Regulation of Wnt protein secretion and its role in gradient formation

Kerstin Bartscherer, Michael Boutros

Author Affiliations

  1. Kerstin Bartscherer1 and
  2. Michael Boutros*,1
  1. 1 German Cancer Research Center, Division of Signalling and Functional Genomics, Im Neuenheimer Feld 580, 69120, Heidelberg, Germany
  1. *Corresponding author. Tel: +49 6221 421951; Fax: +49 6221 421959; E‐mail: m.boutros{at}


In metazoans, many developmental and disease‐related processes are mediated by Wnt proteins, which are secreted by specific cells to regulate cellular programmes in the surrounding tissue. Although the Wnt‐induced signal‐transduction cascades are well studied, little is known about how Wnts are secreted. The discovery of Porcupine, an endoplasmic‐reticulum‐resident acyltransferase, led to closer inspection of the secretory routes of Wnts, and the analysis of Wnt secretion has become an exciting new area of research. Wnt post‐translational modifications, interaction partners and subcellular localizations now indicate that Wnt release is tightly regulated. In this review, we summarize recent advances in the field of Wnt secretion and discuss the possibility that separate pathways might regulate the release of lipid‐linked morphogens for short‐range and long‐range signalling.

See Glossary for abbreviations used in this article.


Many developmental communication processes are mediated by morphogens, which are secreted signalling molecules that provide positional information for cells surrounding the producing ‘organizer’ cells. One of the best‐studied morphogen families is the Wnt protein family. Wnts are essential regulators of developmental decisions and of homeostatic processes, such as those in gut epithelia. Aberrant regulation of Wnts and their signal‐transduction cascades have been linked to the formation of various human cancers (reviewed in Clevers, 2006; Klaus & Birchmeier, 2008).

Despite the importance of Wnts for the life of probably all metazoan organisms, it remains largely unknown which molecular mechanisms control their secretion, why Wnt secretion requires tight regulation and whether this is a property of other, if not all, secreted signalling molecules. In this review, we focus on the molecules and mechanisms that are known to be involved in Wnt secretion. We discuss how these different components might interact to control Wnt release, and speculate about whether secretion of Wnts might be a representative mechanism for the release of other signalling molecules.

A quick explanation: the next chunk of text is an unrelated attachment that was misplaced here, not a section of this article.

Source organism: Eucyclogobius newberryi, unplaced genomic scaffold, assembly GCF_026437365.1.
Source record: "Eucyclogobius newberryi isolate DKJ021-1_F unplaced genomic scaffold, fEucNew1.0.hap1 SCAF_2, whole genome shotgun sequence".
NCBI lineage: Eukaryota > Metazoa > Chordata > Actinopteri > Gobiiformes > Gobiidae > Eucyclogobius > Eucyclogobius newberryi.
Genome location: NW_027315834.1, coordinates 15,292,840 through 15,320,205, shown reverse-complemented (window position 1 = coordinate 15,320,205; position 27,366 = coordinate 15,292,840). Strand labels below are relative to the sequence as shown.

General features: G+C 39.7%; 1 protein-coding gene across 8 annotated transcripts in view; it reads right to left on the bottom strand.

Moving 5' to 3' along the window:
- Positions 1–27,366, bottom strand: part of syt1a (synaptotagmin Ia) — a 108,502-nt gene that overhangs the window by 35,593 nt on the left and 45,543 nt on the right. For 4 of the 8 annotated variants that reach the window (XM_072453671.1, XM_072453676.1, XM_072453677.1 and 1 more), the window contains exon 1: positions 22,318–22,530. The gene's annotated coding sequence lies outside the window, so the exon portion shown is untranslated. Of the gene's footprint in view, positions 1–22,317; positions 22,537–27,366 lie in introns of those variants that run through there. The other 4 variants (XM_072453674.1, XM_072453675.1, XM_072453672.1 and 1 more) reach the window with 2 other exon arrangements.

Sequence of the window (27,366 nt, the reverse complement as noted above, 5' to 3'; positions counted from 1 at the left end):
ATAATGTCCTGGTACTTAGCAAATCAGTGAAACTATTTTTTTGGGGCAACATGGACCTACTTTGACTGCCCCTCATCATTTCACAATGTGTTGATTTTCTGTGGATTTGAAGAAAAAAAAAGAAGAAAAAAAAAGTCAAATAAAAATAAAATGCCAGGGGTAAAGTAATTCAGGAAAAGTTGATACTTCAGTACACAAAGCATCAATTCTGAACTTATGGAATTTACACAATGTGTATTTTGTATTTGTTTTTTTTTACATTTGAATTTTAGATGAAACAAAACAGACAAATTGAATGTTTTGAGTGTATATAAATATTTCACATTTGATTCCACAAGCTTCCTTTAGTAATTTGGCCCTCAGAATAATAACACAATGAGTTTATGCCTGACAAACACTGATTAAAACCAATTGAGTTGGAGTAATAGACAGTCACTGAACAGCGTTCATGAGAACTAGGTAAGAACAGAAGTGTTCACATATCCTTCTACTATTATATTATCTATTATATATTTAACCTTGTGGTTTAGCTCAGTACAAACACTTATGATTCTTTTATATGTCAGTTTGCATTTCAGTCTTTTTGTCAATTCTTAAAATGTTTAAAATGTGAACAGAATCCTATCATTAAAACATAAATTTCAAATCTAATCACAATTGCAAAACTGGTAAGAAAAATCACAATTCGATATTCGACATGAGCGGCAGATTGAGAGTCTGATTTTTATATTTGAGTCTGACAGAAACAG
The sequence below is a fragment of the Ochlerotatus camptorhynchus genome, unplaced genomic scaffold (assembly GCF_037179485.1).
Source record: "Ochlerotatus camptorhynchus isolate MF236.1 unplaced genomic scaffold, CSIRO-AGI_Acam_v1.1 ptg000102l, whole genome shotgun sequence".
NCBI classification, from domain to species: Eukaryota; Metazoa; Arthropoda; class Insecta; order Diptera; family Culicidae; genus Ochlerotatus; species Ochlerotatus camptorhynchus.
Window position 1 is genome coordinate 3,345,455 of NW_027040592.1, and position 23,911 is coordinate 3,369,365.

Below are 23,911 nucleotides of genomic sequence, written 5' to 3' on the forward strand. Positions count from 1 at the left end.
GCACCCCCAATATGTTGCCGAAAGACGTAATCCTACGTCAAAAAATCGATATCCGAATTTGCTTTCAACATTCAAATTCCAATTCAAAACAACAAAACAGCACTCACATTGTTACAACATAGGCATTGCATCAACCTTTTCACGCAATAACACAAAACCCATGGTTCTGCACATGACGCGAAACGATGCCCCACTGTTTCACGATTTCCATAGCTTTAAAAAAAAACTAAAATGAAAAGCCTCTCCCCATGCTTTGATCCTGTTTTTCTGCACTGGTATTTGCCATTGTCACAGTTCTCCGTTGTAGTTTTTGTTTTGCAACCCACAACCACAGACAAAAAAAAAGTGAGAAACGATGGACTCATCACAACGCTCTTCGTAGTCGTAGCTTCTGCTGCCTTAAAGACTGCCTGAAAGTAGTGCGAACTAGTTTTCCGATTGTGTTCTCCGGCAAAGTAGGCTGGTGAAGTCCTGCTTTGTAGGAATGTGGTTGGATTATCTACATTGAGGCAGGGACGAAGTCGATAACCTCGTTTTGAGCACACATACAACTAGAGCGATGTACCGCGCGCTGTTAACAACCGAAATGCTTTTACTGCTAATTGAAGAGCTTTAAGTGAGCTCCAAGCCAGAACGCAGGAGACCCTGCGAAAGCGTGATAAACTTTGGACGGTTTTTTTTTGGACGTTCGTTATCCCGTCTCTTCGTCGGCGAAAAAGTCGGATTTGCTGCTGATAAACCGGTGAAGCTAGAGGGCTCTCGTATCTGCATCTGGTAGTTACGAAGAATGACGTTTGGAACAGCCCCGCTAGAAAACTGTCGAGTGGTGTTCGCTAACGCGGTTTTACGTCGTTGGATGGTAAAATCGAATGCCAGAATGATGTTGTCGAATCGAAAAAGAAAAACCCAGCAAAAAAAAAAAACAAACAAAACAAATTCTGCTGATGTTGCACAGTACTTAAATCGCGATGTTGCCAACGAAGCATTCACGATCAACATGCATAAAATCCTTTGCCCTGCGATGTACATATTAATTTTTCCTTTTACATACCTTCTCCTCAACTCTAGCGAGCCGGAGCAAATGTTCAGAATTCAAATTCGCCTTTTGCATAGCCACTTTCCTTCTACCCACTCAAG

Wnt gradient and the ‘hydrophobicity problem’

The formation of morphogen concentration gradients might require freely diffusible proteins that can traverse the extracellular space. However, in contrast to predictions made based on their primary amino‐acid sequence, experimentation showed that Wnt proteins are hydrophobic and probably membrane‐associated, due to acylation by palmitoyl and palmitoleoyl groups (Takada et al, 2006; Willert et al, 2003; Zhai et al, 2004). The enzyme most likely to be responsible for lipid modifications of Wnts is the endoplasmic‐reticulum‐resident acyltransferase Porcupine (Porc; Kadowaki et al, 1996; Takada et al, 2006; Zhai et al, 2004). Loss of Porc function reduces hydrophobicity and membrane association of Wingless (Wg), which is the Drosophila homologue of human WNT1 (Zhai et al, 2004), and causes the accumulation of Wg in the endoplasmic reticulum (van den Heuvel et al, 1993).

Since the discovery of Wnt lipid modifications, researchers have tried to elucidate how a hydrophobic protein can be transported long distances through tissues. Acylated Wnt is likely to accumulate in the proximity of secreting cells, where it is able to induce the activation of short‐range target genes. This ‘stickiness’ might even be required for accumulating sufficiently high amounts of Wnts in order to perform short‐range signalling. However, membrane association would not allow free diffusion through the extracellular space nor the activation of target genes ≥20 cell diameters from the secreting cells (Zecca et al, 1996).

One model for long‐range distribution could be that Wnts form multimeric complexes, with the lipid chains facing the interior of a ‘Wnt micelle’. This form of aggregation through a palmitoyl anchor has been implicated in the extracellular movement of Hedgehog (Hh; Chen et al, 2004; Zeng et al, 2001), another hydrophobic morphogen (Pepinsky et al, 1998; Porter et al, 1996).

Also, lipoprotein particles (LPPs) might be a mode of lipid‐linked morphogen movement. LPPs colocalize with Wg and, in this context, were first termed ‘argosomes’ (Greco et al, 2001). Their rate of spreading is similar to the speed of Wg gradient formation across the wing disc, suggesting that Wg might travel on argosomes through the tissue (Greco et al, 2001). On the basis of their observations, Greco and colleagues proposed that argosomes are products of Wg‐producing cells. However, in a subsequent study, Panakova and colleagues showed that argosomes are exogenously derived LPPs, which are present in endocytic compartments in the secreting cell and in the extracellular space (Panakova et al, 2005). They provided evidence that Wg is associated with lipophorin, the Drosophila lipoprotein, in the extracellular space, and that loss of lipophorin reduces the range of Wg signalling.